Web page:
mise en scene and cinematography
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This writing assignment focuses on two key aspects of film examined in the first half of the course: mise en scene and cinematography. It is comprised of two parts:
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- Shot worksheet that breaks down one specific scene; and
- Scene analysis essay based on its shot-by-shot breakdown.
The ASSIGNMENT PROMPT (Links to an external site.) and the SHOT WORKSHEET (Links to an external site.) are linked here. The Prompt text is the same as the text below. For the assignments, please choose one of the two clips below:
Zhora’s chase scene from (Links to an external site.)Blade Runner (Links to an external site.) (Ridley Scott, 1982): 64 shots, 2:50 length LINKED
Brief description of the shot: Here you should briefly describe the action taking place. It should not be highly detailed, but instead sufficient to identify the shot, for example, “Gangster and girlfriend enter the theater”; “Rachel looks L [left] at Noah”; “Johnny peers down into miniature maze,” etc.
Most significant aspect of its mise en scene: This category is not meant to be exhaustive. Instead, you should note only the most significant aspects of MES. These could refer to setting/locale; lighting of characters and/or setting (including color, harsh or soft, highlighting or shadowing); props, costumes, makeup; placement and movement of figures; acting performance (including facial expressions and manners of speech); foregrounding and backgrounding through elements within the frame.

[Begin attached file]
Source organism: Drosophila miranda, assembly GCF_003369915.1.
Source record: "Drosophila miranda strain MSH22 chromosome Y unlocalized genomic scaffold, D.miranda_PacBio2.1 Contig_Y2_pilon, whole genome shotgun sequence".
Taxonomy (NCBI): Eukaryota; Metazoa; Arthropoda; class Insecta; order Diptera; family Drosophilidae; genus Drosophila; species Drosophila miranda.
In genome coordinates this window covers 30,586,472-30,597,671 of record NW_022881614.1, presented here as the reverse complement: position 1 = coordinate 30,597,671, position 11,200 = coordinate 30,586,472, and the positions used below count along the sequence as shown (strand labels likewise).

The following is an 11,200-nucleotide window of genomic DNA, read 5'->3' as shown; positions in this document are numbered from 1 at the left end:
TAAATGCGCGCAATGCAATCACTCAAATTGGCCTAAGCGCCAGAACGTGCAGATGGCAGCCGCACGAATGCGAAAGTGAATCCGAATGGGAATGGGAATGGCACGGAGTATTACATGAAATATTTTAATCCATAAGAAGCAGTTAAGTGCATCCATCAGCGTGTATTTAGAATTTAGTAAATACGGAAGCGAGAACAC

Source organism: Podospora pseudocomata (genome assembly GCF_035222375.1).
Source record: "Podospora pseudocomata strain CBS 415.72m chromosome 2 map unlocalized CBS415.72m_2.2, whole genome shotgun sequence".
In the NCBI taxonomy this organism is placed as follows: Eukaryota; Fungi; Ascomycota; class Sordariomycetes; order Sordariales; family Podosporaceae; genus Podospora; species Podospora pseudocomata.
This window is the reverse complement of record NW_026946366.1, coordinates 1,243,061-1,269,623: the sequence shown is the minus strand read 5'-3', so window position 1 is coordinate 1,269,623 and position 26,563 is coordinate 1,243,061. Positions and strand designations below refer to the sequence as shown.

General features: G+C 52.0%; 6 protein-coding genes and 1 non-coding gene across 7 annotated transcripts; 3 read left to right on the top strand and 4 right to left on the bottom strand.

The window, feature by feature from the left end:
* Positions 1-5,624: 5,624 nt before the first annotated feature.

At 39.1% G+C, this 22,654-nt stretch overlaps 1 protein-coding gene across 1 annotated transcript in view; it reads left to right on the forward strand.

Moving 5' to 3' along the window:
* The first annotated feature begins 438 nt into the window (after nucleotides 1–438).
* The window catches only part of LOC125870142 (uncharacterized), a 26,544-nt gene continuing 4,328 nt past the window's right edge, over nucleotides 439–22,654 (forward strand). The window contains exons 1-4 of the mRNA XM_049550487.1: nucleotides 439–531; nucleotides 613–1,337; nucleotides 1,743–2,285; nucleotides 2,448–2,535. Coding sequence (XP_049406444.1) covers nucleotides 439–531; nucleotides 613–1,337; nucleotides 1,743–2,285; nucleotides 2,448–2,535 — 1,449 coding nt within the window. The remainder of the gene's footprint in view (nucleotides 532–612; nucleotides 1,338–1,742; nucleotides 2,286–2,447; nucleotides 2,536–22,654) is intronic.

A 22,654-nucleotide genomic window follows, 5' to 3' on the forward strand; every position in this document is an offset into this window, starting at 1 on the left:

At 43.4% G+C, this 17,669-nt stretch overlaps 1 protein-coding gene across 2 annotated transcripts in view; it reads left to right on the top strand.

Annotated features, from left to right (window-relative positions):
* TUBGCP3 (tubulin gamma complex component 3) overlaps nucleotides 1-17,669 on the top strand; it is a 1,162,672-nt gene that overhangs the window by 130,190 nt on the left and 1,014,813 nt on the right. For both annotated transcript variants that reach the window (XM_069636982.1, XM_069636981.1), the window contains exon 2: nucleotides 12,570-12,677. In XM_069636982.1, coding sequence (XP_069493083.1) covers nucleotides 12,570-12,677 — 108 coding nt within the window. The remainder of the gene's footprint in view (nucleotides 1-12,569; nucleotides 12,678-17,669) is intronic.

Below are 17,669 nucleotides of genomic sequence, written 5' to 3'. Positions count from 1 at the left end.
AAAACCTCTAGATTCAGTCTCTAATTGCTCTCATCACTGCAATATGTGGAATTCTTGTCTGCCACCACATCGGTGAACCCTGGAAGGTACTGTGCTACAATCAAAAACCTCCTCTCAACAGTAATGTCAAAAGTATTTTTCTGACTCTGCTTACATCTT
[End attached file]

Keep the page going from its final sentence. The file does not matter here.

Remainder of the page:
Type of shot: Principally for noting features of cinematography, you should note if it is a close-up (CU), medium shot (MS), or long shot (LS). These could be further specified as needed, for example, medium close-up (MCU) or medium long shot (MLS). Additional useful details could include ‘frontal,’ ‘side,’ ‘top,’ ‘rear,’ or ‘from above/below,’ referring to the camera’s position in relation to the shot’s principal subject(s); ‘tracking L’ [left], ‘panning R’ [right], ‘craning down’; ‘Deckard’s POV’ [point of view] or ‘ground-level’ or ‘bird’s eye POV’; ‘LS zooming in to MCU’ or ‘CU zooming out to MS’; slow-motion (‘slo-mo’) or sped-up as distinct from real time.
It is easy to get caught up in listing every feature of mise en scene (MES), or in providing an overly detailed scene description or notations for type of shot. Keep in mind that many MES elements may remain constant over several shots, and that the most significant detail therefore might be revealed in subtle or abrupt changes, and/or changes in the manner in which it is shot. Contrasts may be notable: why are different characters shot, lit, and/or staged differently within the same scene? Also, shot durations in comparison could be very telling––a quick split-second shot obviously only allows attention to a prominent detail or details, while a shot stretched out over several seconds allows the viewer the opportunity to take in more details and/or movements and interactions.